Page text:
It is also vital that we recognize that while in-person hearings influence that rate of being found responsible, it is still very necessary for us to find ways to eliminate bias from the process that impacts all marginalized groups, specifically students who identify as Black and African American. As our office moves toward fostering greater restorative conversations with students regardless of the type of violation, we hope to create more equity in our processes because we are listening to the lived experiences of all students which affect outcomes tremendously. As an office, we must take accountability for the ways that we approach our work and acknowledge that we have been complicit in upholding oppressive systems, whether explicitly or implicitly. Naming that our process is not perfect and that there will always be ways to improve, shown by the data collected, is the first step in holding ourselves accountable while also providing a starting point for more action-oriented antiracism work.

Our commitment:

  • Comparing only two years of data presents challenges to identify trends
    • Our office is committing to collecting and sharing our data every semester by updating this page with new data and trends to show how our process evolves.
    • This page will next be updated with data for the Fall 2021 semester no later than February 15, 2022.
  • Additional Bias Training
    • Our office staff is committed to identifying appropriate and extensive Bias training and completing it no later than December 31, 2021.
    • Our staff will post updates to this page as specific training sessions are identified and scheduled.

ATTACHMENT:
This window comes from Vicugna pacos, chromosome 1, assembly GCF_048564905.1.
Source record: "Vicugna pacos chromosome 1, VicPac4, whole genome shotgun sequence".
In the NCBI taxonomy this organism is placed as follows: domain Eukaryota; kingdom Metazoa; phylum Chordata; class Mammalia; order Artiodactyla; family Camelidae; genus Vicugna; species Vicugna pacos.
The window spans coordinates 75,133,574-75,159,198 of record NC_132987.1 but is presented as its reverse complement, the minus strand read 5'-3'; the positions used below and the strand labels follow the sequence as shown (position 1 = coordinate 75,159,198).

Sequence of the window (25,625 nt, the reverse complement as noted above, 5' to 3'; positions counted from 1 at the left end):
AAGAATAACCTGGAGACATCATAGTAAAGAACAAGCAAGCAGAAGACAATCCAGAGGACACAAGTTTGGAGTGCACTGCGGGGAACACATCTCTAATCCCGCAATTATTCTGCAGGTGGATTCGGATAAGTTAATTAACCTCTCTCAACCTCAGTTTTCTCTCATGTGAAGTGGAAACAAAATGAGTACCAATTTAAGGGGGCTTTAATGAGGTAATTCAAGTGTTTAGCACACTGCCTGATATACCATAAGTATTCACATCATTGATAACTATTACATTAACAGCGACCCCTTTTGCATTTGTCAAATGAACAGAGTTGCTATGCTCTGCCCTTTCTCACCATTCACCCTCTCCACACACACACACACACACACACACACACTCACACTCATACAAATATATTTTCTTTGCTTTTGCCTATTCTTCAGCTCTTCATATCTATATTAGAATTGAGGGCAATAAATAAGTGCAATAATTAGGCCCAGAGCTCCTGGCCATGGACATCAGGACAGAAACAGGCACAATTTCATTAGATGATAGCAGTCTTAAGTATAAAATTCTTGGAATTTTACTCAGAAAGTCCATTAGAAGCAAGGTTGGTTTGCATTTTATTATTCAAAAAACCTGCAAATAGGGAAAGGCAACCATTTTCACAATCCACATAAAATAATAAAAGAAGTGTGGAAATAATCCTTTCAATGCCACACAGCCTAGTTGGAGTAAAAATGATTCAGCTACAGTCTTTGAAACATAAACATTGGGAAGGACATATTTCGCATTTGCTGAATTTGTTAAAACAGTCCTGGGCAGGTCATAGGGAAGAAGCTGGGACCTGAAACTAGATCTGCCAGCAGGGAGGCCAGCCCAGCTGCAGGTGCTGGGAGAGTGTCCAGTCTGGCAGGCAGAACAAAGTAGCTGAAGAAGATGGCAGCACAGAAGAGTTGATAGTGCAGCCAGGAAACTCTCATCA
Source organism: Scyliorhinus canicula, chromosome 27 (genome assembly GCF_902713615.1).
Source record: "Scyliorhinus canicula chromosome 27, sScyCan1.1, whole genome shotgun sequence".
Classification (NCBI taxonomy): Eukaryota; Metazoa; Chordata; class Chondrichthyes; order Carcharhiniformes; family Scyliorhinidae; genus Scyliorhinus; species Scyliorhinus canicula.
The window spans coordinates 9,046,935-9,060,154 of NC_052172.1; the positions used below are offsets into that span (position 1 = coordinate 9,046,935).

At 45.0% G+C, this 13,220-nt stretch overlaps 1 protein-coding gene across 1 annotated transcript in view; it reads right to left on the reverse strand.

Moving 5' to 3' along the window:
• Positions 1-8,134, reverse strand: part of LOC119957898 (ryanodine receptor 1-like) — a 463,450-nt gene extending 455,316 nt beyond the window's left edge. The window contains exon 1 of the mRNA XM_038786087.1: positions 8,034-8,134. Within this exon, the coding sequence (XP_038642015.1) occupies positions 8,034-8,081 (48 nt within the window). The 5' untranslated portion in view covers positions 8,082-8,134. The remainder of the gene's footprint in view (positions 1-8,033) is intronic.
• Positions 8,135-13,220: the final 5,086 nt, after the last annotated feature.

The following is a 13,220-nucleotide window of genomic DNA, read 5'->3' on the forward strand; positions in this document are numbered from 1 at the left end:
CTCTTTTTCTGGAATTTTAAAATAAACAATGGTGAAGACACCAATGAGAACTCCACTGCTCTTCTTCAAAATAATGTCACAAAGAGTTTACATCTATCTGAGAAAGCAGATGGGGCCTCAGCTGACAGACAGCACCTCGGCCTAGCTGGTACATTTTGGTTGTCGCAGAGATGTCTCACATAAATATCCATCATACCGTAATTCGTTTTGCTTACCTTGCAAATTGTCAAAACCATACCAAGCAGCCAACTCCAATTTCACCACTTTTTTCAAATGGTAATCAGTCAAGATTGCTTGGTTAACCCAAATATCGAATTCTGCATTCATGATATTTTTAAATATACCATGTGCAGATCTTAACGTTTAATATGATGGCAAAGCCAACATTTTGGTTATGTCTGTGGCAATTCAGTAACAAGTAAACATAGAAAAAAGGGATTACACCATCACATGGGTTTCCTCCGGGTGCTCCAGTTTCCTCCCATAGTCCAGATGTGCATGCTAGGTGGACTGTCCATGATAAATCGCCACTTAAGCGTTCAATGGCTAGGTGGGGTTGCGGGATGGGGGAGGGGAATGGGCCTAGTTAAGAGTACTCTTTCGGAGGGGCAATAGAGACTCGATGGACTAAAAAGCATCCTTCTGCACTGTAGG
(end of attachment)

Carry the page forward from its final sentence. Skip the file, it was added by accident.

• Analyzing past data to learn more about trends
    • Our office is committed to analyzing available data from previous academic years to determine which students accepted responsibility via email, versus who chose to attend an in-person hearing.
    • This will allow our office to learn more about the frequency with which different student populations utilized the hearing option in past years.
    • This task was completed during summer 2021.
  • Tracking on-campus and off-campus reporting trends.
    • Our staff is committed to tracking and analyzing the percentages of students referred to our office via on-campus reports (Office of Residence Life, MUPD) versus off-campus reports (Oxford Police Department) to determine if they are proportionate.
  • Finally, we are actively looking to gather students’ voices and perspectives on our process.
    • Our office is committed to engaging in hard conversations with students that will lead to productive changes for all parties involved.
    • This includes, but is not limited to, revising our student satisfaction survey that is sent out to all students after meeting with OCS to be more inclusive.
    • A revision of this survey is scheduled to be completed for use in the 2021-2022 academic year.